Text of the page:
Alan emails: Is refinancing a vehicle ever a good idea? I have 48 months left and after inquiring what the interest rate was, I found out it is 14%!!! Never realized when I signed paperwork.
That was some pricey fine print you overlooked! But luckily you made the discovery with ample time to turn things around. Refinancing a car can be a smart move for some borrowers — like you — who have years left on their auto loan and are stuck with interest rates that far exceed the average. (The current rate for a 48-month car loan is about 3.2% for a new vehicle and 3.5% for a used one, based on recent data from Bankrate.com.)
Given that refinancing a car loan is simpler than refinancing a home mortgage, surprisingly few people take advantage of this option. Just 12% of consumers have ever made the move, according to a survey from CarFinance.com. “There's not a lot of awareness around auto financing,” says Ron Montoya, consumer advice editor for Edmunds.com. “If you took out a short-term loan — planning to pay it off quickly — but are now overwhelmed by large monthly payments, you can lower them by refinancing. It's also a great way to snag a lower interest rate on your loan in an environment like this, when rates are so low," he says.
To get the ball rolling, contact a local credit union, bank or a designated auto lender. You can compare rates and apply at Capital One Auto Finance or Up2Drive.com, Montoya recommends.
Victor @Kesjv821h tweets: @FARNOOSH Got to prepare for two kids getting ready for college. (10th grade and 8th grade). Any financial tips?
Good timing, Victor. The cost of getting a college degree has skyrocketed to ludicrous levels (more than 1,000% since 1978, to be exact), so the best way to begin addressing this is to involve your children in the college planning steps — and now. While encouraging them to pursue higher education, let them know how paying for college is a “family affair.” The financial burden shouldn’t be entirely on Mom and Dad; everyone’s expected to pitch in because paying full price at a private school is simply not practical, nor is taking out tens of thousands of dollars in student loans. (My rule of thumb is to avoid borrowing more than one-half of your child’s anticipated salary the first year out of school. Make up the rest in cash, scholarships and grants).
So the question is: how can your kids help strategize to make college affordable? Can they take on part-time jobs between now and graduation? Can they explore state schools? What scholarships can they begin applying for now?
In my video series Financially Fit, I recently reported on ways to attend college for free, including tuition-free universities. Some helpful websites for you and your kids as you gear up for college include finaid.org, a rich resource for all things financial aid, and its sister site, fastweb.com, a comprehensive scholarship database.
Jimmy, a student at Penn State, asks: I know it is still early in the semester, but after having a conversation with my stepdad earlier I was wondering if we could have a lesson on buying a house verses renting. [Even though] you gain an asset of a house, does the increased rate of value added each year outweigh the cost of owning plus taxes? I know this will be different for each region… Although I won't be buying a home right away, I wonder about buying a condo versus renting.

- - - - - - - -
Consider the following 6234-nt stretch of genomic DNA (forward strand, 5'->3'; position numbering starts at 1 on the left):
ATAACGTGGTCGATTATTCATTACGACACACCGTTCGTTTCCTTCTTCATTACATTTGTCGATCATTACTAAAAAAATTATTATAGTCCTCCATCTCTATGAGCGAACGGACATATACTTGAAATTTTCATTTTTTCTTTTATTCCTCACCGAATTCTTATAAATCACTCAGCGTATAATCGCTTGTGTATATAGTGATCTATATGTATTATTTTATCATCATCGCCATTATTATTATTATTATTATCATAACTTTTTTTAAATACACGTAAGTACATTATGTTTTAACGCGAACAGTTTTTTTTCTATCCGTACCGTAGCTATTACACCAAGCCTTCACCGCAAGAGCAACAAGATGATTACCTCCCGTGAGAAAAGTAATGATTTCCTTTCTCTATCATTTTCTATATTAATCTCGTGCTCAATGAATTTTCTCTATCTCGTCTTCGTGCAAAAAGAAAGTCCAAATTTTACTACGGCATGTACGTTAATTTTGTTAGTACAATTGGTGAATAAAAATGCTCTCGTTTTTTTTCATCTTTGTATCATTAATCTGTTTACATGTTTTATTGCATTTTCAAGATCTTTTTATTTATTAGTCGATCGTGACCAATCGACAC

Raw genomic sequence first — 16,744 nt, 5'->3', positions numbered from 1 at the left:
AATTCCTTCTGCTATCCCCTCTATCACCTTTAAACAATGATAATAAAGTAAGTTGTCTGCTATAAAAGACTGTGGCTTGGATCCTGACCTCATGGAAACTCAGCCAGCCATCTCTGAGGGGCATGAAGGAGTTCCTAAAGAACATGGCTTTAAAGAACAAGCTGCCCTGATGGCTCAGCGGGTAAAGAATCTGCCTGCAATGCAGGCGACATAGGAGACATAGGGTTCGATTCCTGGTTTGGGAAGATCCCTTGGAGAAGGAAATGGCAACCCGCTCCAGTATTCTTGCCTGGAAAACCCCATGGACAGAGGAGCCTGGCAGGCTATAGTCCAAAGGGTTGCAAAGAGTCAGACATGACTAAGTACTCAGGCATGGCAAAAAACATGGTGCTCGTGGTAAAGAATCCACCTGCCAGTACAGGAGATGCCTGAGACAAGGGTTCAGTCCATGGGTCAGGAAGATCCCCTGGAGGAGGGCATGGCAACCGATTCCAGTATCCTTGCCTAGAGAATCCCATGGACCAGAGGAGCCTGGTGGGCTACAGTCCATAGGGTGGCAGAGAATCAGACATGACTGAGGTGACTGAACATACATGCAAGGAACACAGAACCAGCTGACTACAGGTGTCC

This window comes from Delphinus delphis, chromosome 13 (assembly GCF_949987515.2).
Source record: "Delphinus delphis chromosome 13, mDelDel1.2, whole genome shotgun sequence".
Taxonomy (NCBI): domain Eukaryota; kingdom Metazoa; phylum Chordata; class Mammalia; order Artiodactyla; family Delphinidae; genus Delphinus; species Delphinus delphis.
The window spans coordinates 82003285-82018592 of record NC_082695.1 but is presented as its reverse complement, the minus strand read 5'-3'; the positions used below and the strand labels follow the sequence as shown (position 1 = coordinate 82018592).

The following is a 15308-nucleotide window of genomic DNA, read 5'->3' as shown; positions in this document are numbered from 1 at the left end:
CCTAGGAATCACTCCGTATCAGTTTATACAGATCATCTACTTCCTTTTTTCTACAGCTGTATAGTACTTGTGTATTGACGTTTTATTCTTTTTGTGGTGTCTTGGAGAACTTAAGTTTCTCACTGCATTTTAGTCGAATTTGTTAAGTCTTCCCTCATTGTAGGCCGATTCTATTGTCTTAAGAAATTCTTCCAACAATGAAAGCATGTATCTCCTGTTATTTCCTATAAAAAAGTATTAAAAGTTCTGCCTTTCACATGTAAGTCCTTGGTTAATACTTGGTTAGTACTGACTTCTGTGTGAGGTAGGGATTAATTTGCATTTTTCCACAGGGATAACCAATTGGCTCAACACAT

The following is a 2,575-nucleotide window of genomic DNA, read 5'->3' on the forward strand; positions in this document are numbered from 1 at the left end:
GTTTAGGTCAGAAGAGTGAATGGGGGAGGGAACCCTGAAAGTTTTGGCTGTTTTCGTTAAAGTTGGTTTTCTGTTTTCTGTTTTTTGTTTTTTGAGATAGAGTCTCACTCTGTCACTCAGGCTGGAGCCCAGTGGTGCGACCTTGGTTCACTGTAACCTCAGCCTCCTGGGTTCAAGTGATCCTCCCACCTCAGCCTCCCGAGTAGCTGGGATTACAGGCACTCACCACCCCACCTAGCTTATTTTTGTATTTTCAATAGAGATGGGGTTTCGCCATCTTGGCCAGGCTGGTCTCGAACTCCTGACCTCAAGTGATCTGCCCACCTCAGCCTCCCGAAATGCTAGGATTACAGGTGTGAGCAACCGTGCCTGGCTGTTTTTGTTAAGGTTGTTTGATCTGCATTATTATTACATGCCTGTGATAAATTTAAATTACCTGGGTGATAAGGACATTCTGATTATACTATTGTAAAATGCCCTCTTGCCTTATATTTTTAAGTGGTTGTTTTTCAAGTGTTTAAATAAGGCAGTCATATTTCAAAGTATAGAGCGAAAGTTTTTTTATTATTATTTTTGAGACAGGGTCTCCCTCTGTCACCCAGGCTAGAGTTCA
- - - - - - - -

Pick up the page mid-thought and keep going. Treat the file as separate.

I like where your head’s at! It’s never too soon to think about the prospect of buying a home versus renting. Here’s my Q&A crib sheet to determine whether you’re really ready to buy. If you answer no to one or both of these questions, you’re probably better off cutting a rent check.
Am I financially prepared? Before becoming a homeowner, you’ll need to qualify for a mortgage, and with that comes a number of prerequisites. Cash is king, and offering a down payment of 15% to 20% in many cases raises your chances of qualifying for a favorable rate. Banks will also want to see that you have steady income, rainy-day savings and a low debt-to-income ratio. If you have stacks of credit-card bills, attack those before applying for a home loan. To score the lowest possible interest rate on a mortgage today, you’ll need a credit score of at least 760 or better, according to FICO. In general, the more polished your credit history, the better your chances of qualifying for a great loan. How much to borrow? I say avoid a monthly mortgage that's more than 25% of your take-home pay.
Beyond the mortgage, the ongoing costs associated with home ownership should be considered as well, including property taxes, utilities, insurance and maintenance. Having a six- to nine-month savings cushion will go a long way in ensuring you can keep the lights on, the taxes paid and the water running during tough times.
Am I personally prepared? So, let’s say your finances are all buttoned up. The calculations don’t stop there. Home ownership is a major personal commitment and knowing whether it’s right for you will depend largely on other life factors. For example, if you’re starting a business, you may prefer to keep your money liquid to support the start-up rather than tied up in a mortgage. Or say you don’t plan on sticking in the same place for long. In that case, renting might offer more flexibility. Zillow.com ’s researchers crunched the numbers and found that for most Americans, if you plan to live in a home for fewer than three years, it’s better to rent.
Know what you’re getting into. Maintaining a home can be overwhelming. If your basement floods, there’s no “super” to dial. It’s all on you. For some, it’s a source of pride, for others an inconvenient burden.
Do you have a personal finance question? Email firstname.lastname@example.org or tweet it @Farnoosh using #FinFit, and I may answer it in an upcoming column.